Welcome to Just Answer. I am here to help you resolve your tax and finance concerns. Please feel free to ask anytime you need extra help.
In any divorce situation I advise filing separate returns regardless of the tax cost. To you it will be a savings, but will cost you almost ex a bit more. The reason I recommend separate returns is that neither of you can then be held responsible for any shortcomings on the others return. It's a safety thing in these situations. However, there are rules as to how you can file. The IRS has a statement about this which I will attach for you.
IRS Tax Tip 2011-09, January 13, 2011
The first step to filing your federal income tax return is to determine which filing status to use. Your filing status is used to determine your filing requirements, standard deduction, eligibility for certain credits and deductions, and your correct tax. There are five filing statuses: Single, Married Filing Jointly, Married Filing Separately, Head of Household and Qualifying Widow(er) with Dependent Child.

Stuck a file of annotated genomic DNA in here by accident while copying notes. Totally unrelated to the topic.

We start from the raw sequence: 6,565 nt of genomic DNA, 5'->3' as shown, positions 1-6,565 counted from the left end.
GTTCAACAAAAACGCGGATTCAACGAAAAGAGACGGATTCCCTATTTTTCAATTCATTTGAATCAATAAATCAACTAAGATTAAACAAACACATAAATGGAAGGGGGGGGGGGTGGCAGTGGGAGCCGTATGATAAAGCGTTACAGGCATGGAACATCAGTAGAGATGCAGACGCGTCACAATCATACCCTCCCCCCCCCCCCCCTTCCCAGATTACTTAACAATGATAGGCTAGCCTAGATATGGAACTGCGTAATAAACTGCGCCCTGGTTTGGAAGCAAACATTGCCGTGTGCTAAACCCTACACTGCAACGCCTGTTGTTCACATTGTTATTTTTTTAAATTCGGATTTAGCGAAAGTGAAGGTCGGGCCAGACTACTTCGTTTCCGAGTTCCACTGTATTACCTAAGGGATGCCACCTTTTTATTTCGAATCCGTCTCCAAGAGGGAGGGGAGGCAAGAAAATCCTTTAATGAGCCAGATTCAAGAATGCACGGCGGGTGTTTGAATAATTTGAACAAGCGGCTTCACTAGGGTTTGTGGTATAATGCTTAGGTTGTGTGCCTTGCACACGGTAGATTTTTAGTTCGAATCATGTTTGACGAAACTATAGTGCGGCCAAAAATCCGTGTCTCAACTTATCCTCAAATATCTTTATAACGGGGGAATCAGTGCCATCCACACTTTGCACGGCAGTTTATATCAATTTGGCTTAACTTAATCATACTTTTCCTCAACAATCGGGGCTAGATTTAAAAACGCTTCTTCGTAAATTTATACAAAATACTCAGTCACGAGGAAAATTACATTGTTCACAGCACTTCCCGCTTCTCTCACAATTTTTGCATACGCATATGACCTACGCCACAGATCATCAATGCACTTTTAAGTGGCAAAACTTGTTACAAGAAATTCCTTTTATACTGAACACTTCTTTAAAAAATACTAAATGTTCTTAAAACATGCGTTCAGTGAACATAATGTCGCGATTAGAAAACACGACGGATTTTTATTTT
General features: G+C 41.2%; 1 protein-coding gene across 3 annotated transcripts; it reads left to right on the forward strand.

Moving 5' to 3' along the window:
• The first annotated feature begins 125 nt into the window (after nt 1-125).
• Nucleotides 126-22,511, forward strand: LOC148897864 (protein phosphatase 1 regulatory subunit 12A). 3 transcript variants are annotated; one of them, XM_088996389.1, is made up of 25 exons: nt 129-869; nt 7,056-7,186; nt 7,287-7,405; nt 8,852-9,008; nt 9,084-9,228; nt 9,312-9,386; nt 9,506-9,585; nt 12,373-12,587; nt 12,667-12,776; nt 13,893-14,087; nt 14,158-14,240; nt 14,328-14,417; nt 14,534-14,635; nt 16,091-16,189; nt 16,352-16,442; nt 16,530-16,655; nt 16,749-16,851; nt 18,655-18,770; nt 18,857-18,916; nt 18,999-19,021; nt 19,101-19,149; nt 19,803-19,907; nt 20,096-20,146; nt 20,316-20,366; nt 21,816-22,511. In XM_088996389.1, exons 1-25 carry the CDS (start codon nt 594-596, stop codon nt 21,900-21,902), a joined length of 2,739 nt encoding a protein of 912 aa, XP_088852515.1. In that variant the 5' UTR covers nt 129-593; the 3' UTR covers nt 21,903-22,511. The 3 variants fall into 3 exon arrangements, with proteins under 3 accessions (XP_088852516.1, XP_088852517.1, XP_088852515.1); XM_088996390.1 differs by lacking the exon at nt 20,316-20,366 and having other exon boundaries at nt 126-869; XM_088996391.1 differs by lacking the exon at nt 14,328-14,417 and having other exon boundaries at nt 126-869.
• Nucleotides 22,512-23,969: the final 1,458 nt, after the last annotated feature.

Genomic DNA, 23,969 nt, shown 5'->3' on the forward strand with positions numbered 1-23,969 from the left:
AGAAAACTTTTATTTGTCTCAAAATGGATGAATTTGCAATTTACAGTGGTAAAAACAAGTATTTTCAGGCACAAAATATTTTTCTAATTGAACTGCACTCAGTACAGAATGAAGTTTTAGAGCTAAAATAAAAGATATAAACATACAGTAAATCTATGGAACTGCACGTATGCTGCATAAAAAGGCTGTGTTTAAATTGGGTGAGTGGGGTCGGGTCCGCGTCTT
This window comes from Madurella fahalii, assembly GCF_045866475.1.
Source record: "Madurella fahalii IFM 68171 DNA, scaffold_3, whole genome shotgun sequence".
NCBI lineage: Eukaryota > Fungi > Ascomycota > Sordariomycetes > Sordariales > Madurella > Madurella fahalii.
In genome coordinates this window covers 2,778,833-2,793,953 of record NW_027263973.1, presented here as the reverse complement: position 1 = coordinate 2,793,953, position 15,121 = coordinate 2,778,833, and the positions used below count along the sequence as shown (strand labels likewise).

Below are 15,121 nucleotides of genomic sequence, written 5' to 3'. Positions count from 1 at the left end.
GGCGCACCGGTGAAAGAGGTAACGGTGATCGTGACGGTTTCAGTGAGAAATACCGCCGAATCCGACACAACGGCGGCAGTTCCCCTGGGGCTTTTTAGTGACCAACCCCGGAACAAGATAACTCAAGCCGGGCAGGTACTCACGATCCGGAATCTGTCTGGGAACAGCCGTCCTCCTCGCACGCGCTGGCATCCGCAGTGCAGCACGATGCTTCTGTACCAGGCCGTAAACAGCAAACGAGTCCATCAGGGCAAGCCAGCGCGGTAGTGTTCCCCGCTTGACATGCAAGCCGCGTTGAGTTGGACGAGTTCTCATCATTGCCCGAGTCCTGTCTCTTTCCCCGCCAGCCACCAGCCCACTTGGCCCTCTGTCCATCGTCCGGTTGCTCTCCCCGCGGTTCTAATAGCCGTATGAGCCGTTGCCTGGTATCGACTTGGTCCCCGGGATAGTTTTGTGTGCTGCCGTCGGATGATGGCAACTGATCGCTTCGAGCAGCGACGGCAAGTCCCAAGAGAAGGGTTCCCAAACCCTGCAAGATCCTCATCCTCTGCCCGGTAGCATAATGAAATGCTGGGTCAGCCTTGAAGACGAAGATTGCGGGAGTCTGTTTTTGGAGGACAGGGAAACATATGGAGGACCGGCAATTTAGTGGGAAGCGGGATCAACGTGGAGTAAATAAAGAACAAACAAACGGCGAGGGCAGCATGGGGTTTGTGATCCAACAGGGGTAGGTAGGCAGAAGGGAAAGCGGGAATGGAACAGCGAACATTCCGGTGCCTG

Here are eight facts about the five filing status options the IRS wants you to know so that you can choose the best option for your situation.
There's much more information about determining your filing status in IRS Publication 501, Exemptions, Standard Deduction, and Filing Information. Publication 501 is available at http://www.irs.gov or by calling 800-TAX-FORM (800-829-3676). You can also use the Interactive Tax Assistant on the IRS website to determine your filing status. The ITA tool is a tax law resource on the IRS website that takes you through a series of questions and provides you with responses to tax law questions.
Publication 501, Exemptions, Standard Deduction, and Filing Information (PDF 196K)